These are difficult times we are living in. Not just from an economic standpoint, but from a spiritual standpoint. There seems to be challenges on every hand. Whether moral issues, civic issues, or personal issues, as believers, it becomes more and more challenging to live ones faith clearly and responsibly.
It is true that the Bible is our guide for right living. However, there are many issues that cause some element of confusion when it comes to “living as servants of God (1Peter 2:16).” Perhaps confusion is not the right word. Being less than clear might be a better way to put it.
This past Sunday, our Pastor continued his series through 1 Peter. It was certainly a true message to the wording of the text. However, what I found lacking was clarity on some of the specifics. The passage he was speaking on was 1Peter 2:13-17.
Be subject for the Lord’s sake to every human institution, whether it be to the emperor as supreme, or to governors as sent by him to punish those who do evil and to praise those who do good. For this is the will of God, that by doing good you should put to silence the ignorance of foolish people. Live as people who are free, not using your freedom as a cover-up for evil, but living as servants of God. Honor everyone. Love the brotherhood. Fear God. Honor the emperor.
On the surface, these verses seem fairly straight forward. However, when it comes to practical application, it seems there would need to be some fleshing out of it’s application for today. There is little doubt that our governing bodies today are somewhat different than those in the first century. So is our obligation to “submit” or be “subject to” governing authorities on the same plane now as it was then? I am not certain it is.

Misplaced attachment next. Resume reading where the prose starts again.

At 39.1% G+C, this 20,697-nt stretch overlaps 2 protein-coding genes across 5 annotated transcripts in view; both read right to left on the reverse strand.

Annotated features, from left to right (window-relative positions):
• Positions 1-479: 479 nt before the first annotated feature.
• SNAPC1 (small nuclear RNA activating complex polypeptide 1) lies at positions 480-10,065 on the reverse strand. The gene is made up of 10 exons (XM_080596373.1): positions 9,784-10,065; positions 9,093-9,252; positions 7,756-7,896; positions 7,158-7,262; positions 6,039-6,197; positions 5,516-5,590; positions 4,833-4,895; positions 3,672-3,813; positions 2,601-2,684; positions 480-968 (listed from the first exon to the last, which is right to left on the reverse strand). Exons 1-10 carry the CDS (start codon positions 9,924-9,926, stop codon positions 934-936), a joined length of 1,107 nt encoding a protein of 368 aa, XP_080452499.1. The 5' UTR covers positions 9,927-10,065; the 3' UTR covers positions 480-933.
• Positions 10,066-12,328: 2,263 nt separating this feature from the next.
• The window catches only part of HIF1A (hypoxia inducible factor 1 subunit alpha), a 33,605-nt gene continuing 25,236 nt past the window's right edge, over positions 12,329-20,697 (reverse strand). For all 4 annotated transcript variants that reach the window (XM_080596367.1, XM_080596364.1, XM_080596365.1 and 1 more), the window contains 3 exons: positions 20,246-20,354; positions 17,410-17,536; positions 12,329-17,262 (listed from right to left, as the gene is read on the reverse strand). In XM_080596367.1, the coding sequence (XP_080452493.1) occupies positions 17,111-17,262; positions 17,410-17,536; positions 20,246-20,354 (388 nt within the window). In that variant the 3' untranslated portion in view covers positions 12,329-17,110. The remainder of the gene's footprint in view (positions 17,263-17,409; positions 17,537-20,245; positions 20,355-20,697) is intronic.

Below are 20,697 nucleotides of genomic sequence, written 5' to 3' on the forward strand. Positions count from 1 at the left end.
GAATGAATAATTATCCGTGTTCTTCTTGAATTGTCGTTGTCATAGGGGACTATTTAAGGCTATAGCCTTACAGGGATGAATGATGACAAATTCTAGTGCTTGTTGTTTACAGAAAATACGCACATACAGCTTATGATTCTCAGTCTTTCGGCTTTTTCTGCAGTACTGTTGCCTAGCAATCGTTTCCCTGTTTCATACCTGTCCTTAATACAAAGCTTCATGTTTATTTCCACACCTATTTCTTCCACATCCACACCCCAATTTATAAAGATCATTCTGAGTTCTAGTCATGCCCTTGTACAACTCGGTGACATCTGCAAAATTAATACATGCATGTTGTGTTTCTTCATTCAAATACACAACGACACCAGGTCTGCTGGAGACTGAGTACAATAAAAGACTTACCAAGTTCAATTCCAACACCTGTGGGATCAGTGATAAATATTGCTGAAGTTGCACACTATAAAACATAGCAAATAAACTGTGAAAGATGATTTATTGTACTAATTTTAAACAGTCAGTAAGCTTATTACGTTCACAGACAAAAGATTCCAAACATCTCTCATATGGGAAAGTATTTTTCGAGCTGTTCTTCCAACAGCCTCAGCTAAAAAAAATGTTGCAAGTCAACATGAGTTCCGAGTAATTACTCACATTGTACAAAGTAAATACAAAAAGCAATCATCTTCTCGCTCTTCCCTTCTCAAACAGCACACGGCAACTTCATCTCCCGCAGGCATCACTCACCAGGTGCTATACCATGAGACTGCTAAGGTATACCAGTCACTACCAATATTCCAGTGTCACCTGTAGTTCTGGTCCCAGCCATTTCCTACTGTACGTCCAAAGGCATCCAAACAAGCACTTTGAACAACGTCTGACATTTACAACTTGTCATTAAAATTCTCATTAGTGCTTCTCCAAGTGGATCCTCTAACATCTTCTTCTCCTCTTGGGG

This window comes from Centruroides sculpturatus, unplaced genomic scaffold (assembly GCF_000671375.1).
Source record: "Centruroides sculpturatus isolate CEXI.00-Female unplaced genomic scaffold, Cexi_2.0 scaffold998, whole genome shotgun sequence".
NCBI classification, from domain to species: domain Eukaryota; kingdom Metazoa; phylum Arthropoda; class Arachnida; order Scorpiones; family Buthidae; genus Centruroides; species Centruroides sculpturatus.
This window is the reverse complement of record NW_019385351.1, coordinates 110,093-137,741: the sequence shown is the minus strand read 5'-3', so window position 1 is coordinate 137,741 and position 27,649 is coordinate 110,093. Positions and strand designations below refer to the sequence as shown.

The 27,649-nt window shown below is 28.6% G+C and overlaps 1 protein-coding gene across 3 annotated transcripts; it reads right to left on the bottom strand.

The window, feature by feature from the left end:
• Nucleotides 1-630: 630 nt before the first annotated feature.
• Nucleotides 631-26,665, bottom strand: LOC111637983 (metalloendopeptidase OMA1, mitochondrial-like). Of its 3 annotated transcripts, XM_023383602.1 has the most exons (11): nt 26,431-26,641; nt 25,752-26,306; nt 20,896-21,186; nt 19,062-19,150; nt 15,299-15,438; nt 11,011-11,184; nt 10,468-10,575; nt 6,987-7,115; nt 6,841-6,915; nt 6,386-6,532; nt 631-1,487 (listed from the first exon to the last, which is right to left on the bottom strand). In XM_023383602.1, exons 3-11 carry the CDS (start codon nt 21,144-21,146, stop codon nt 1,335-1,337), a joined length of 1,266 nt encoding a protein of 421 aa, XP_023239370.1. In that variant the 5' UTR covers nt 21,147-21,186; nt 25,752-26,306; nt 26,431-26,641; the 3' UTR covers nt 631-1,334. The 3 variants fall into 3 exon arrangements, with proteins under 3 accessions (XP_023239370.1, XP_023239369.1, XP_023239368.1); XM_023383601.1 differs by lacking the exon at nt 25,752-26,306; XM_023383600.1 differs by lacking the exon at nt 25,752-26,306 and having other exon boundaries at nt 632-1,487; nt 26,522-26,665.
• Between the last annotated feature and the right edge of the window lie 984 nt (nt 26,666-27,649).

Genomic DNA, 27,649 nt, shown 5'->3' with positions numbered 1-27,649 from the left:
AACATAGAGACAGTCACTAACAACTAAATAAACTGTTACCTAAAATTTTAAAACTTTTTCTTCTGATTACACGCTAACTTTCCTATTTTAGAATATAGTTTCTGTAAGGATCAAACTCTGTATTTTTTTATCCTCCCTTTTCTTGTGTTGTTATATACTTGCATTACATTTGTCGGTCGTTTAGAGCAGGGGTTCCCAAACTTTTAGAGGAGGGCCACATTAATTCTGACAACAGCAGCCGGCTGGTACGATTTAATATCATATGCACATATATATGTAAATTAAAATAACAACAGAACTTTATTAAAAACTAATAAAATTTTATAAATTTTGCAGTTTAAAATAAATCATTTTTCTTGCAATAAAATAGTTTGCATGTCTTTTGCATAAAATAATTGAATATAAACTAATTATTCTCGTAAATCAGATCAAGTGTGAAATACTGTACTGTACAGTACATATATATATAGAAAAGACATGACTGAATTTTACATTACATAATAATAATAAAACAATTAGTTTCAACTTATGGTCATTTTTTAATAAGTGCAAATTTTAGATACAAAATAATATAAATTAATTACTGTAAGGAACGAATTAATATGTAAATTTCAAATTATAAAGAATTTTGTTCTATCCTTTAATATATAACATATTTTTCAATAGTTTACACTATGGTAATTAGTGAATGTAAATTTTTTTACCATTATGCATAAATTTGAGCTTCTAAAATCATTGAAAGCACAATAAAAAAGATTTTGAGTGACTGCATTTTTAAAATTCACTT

When it comes to our President, we may not agree with him on all points, but we can pray for him and respect his decisions. But does that mean when it comes to moral issues that we sit silent and not make our voice heard or our beliefs evident? When President-elect Obama signs the “Freedom of Choice” act allowing for virtually all forms of abortion, do we submit and say, “Whatever you believe is right, after all you are the new President.” When our state signs into law same sex marriage. Do we sit by and say nothing? When local governing authorities decide to zone for a liquor store next door to your church, do you simply acquiesce? When governing authorities decide that “hate speech” is no longer tolerated, which would mean pastors may no longer preach the full counsel of God, does that mean, we say, “whatever you think is fair” and let biblical mandates slide?
Yes, it is appropriate to respect, even submit to our governing authorities for according to Paul, they have been “instituted by God” (Romans 13:2). But is that a wholesale subjugation? Perhaps Peter and Paul had in mind something different than moral principles. Perhaps their intent was simply that Christians did not flaunt their beliefs in conflict with government guidelines, assemble in such a way that it could be construed as a “riot” or “unlawful assembly.” It may be hard to discern exactly. Nevertheless, there comes a time when knowing how to be a bondservants of Christ is helpful. Not just how, but what it means to live in tension with a society that is becoming more and more opposed to those who claim the name of Christ.